A very good friend just hung up on me in the middle of an IM exchange about whether “we” are over-hyping Prism and recommending it for situations in which it is overkill. He said yes; I said no.
Ok, he didn’t actually hang up on me; our IM connection failed.
I’m replaying our exchange … and because he bailed,however involuntarily, … I get the last word.
Friend: [So-and-so] thinks that [some people] are starting to push Prism in cases where they shouldn't.
Me: Such as?
Friend: They are saying that anyone who builds line-of-business (LOB) applications with Silverlight should use Prism. He doesn't agree. He thinks that most of Prism is good only for Composite UI, with a few exceptions like delegate command, and the project linker. I agree with him. Prism is not the “end-all” for every solution.
Me: True ... but it's the right call for modular solutions. And the bootstrapper + Dependency Injection (DI) are pretty much central to anything I would build.
Friend: Anything YOU build yes. But I don't think you can assume that DI is a given. You can't make using DI a “must”. Sure, for composite apps it makes total sense. For TDD (Test Driven Development) and decoupling of components yes ... but I won't go as far as to say "you must".
Me: It isn't a “must”. Nothing is a “must”. But come on ... once you're comfortable with DI, you never want to be without it again. It is trivial to put in place, easy to use, and it makes writing single-responsibility code every so much easier. And testing, by the way, is NOT why I like DI. You get the major benefits of DI without writing a single test.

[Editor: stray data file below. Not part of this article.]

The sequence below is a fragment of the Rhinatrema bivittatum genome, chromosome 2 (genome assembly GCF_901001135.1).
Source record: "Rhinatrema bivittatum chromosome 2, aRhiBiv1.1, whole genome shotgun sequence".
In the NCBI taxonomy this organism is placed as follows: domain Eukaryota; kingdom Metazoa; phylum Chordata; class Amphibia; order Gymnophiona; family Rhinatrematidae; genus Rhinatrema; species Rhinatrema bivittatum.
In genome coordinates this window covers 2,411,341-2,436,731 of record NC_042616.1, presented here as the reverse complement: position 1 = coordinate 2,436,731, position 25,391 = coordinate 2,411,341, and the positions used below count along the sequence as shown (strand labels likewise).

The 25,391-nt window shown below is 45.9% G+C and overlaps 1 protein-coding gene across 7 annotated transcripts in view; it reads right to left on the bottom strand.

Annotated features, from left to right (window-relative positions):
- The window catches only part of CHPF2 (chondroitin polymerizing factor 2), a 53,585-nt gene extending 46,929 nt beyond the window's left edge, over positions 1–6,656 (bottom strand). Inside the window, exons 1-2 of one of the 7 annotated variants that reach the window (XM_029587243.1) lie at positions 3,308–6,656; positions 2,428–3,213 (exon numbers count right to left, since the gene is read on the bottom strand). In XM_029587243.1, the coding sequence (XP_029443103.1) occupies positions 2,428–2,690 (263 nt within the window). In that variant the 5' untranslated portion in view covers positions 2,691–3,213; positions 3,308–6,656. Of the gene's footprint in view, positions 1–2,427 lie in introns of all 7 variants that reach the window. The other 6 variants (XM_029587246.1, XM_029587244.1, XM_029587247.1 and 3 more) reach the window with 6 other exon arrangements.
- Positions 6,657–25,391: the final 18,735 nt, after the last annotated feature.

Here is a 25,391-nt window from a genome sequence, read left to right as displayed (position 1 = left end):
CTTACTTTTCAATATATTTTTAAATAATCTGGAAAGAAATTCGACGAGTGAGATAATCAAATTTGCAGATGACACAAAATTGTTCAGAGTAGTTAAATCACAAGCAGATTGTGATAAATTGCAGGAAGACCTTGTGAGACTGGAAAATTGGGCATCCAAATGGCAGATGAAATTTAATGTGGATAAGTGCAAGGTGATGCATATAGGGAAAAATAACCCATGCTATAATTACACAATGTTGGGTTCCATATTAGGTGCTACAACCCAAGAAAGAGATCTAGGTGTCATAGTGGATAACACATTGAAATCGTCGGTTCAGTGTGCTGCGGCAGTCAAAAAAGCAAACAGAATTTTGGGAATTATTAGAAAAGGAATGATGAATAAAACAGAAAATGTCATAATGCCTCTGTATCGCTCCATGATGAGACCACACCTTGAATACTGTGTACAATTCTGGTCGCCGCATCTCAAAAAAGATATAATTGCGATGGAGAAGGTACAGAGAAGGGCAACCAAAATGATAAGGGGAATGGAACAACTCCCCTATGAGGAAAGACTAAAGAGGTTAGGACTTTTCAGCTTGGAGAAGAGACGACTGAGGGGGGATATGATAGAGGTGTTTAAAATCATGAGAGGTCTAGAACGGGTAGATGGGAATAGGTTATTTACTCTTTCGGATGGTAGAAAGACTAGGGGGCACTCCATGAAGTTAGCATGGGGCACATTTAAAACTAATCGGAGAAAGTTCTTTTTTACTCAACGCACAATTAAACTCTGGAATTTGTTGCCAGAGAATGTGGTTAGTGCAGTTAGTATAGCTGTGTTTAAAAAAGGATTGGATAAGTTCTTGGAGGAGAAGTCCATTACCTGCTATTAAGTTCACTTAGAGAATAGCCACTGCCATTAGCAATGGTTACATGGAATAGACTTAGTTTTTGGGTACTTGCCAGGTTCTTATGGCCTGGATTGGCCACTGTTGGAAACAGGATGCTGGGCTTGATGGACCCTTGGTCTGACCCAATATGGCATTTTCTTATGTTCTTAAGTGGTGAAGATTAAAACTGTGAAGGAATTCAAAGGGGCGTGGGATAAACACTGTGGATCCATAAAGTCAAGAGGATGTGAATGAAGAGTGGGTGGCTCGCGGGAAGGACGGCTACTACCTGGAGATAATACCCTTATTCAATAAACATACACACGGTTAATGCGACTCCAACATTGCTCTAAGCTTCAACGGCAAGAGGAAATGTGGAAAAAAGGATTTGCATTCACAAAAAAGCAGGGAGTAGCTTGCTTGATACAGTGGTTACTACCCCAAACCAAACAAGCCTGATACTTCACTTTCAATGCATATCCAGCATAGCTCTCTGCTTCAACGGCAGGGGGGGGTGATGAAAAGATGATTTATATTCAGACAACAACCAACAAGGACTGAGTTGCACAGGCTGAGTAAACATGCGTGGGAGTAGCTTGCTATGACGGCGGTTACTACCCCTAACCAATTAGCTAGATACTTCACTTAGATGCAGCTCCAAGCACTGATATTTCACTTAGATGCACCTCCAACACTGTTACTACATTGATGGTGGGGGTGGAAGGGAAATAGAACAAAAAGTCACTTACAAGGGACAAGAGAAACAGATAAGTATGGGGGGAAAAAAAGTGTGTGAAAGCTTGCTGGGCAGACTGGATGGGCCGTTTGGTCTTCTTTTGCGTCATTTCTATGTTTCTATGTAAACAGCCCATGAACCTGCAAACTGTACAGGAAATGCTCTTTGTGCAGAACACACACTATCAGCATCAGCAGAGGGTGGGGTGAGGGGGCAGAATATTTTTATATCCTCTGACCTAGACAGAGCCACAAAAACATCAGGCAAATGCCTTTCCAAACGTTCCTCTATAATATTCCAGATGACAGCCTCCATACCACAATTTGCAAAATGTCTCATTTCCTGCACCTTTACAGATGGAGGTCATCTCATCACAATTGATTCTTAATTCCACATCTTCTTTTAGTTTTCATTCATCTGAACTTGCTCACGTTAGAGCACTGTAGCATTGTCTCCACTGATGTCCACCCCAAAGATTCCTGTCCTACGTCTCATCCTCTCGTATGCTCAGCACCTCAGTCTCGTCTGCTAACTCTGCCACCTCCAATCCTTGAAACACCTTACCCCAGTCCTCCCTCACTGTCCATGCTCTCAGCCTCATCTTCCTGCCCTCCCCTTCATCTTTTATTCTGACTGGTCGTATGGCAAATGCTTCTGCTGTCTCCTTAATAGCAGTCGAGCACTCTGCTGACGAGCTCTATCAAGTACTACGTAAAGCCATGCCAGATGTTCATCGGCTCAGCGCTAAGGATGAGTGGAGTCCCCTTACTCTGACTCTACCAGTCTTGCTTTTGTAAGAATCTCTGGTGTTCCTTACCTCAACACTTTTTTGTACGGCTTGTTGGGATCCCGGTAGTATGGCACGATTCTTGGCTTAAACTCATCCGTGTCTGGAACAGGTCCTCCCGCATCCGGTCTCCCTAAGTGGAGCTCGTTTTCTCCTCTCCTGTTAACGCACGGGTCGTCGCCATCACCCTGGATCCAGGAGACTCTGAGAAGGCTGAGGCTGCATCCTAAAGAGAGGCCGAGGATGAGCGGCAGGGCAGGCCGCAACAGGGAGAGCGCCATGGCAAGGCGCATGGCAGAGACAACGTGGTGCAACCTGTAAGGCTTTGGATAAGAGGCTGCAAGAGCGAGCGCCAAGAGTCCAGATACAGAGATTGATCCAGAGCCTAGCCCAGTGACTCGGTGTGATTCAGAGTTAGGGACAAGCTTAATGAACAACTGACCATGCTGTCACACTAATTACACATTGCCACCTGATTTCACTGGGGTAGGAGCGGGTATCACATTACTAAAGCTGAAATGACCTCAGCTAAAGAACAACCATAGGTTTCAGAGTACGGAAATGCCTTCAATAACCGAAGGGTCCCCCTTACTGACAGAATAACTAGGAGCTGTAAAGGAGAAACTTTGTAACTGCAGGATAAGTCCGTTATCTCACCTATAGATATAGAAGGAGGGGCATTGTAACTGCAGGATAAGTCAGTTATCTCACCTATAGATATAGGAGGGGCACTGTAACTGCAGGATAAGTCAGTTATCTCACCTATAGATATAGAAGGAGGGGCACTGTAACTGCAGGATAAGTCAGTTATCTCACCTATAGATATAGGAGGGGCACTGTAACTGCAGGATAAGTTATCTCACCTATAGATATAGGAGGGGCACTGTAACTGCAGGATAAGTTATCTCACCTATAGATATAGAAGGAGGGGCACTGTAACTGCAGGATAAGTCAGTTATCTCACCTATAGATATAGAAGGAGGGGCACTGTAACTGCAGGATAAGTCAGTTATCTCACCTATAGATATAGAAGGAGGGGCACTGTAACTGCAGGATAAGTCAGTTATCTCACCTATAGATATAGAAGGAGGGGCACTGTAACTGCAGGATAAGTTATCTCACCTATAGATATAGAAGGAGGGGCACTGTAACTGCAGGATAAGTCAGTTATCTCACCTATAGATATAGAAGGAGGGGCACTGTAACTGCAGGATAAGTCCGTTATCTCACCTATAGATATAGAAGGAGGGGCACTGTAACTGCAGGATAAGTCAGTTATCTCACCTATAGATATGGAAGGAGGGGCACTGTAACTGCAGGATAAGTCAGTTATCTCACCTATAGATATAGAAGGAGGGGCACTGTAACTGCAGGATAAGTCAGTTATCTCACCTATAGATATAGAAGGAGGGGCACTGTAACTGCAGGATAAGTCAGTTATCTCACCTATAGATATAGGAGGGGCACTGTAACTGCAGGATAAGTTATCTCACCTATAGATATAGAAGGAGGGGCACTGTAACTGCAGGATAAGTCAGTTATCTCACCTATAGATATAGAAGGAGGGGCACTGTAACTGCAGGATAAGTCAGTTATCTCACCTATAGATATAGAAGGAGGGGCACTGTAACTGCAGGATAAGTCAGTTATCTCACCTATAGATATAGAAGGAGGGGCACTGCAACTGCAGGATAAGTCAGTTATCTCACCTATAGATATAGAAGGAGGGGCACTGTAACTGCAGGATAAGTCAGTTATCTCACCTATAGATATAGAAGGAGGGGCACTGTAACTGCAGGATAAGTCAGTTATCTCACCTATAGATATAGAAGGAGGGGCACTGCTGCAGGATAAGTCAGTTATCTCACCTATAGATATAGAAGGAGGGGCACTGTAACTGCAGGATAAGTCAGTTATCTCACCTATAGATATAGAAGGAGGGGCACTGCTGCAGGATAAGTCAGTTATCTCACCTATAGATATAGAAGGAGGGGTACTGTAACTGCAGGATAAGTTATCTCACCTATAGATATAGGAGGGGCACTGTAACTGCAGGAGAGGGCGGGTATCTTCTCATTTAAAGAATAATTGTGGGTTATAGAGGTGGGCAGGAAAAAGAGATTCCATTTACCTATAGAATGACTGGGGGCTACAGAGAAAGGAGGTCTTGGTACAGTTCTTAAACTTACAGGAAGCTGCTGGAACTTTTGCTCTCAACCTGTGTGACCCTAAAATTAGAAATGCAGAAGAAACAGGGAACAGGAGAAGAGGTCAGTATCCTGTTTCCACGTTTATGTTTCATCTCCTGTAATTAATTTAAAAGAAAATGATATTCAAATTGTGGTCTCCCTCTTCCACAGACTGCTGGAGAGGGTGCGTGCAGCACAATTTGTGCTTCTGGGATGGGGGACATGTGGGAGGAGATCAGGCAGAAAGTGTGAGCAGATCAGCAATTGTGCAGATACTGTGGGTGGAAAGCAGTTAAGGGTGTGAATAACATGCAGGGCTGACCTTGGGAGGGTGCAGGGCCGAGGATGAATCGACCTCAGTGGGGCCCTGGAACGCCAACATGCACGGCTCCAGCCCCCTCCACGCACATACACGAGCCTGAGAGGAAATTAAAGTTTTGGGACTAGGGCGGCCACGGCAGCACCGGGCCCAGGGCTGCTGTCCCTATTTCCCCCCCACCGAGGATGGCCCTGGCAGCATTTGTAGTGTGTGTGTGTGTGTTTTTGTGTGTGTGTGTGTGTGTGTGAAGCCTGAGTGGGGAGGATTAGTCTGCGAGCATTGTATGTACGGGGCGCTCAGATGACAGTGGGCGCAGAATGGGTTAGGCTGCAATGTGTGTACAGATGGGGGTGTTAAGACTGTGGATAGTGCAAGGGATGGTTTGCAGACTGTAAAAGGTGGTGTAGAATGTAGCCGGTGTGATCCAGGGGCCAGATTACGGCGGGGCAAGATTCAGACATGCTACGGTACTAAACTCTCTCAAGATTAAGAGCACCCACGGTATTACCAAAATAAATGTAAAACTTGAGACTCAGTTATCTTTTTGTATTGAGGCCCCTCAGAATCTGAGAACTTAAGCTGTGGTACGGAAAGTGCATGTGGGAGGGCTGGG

Friend: In general I agree but there is a bit of self-selection there. I mean DI appeals to you...and me, and others like us but that does not mean it is something that will work for everyone or that they will perceive the benefits.
Me: No, this is not a case of elitist self-selection. DI does benefit everyone. I think you do the inquiring developer a disservice by supposing that they will be unable to see the value. Look, if you don't want guidance ... if you just want to wing it, then don't ask for my advice. If you want guidance, than I say that something like Prism is good for you in almost any business application.
Friend: Huh? I would be careful if I were you. You’re starting to sound dogmatic.
Me: I'm trying to respond authentically to the developer who asks "how do I build an app?"
Friend: It sounds like you’re recommending a swiss army knife. I would be very wary of that!
Me: No, I don’t thing so. There are some standard problems in any business app ... and Prism ... or parts of it anyway ... and I include it's promotion of certain patterns ... Prism addresses those standard problems. DI is NOT a swiss army knife part. Neither is the bootstrapper. And every app has some kind of shell. These constructs are basic to just about any application.
The other Prism components you may safely ignore until you need them. You may not need Regions and Commanding and Event Aggregator during the first weeks. Not to worry. They are non-intrusive. They are waiting for you, quietly, causing no trouble at all. When you do need them, they’ll be ready for you.
Do you want to argue that the presence of unused components is indicative of a "swiss army knife” syndrome? You might as well say that WPF and Silverlight are swiss army knives because they have loads of features you will never use.
Friend: Not the same.
Me: I'm listening. Why not?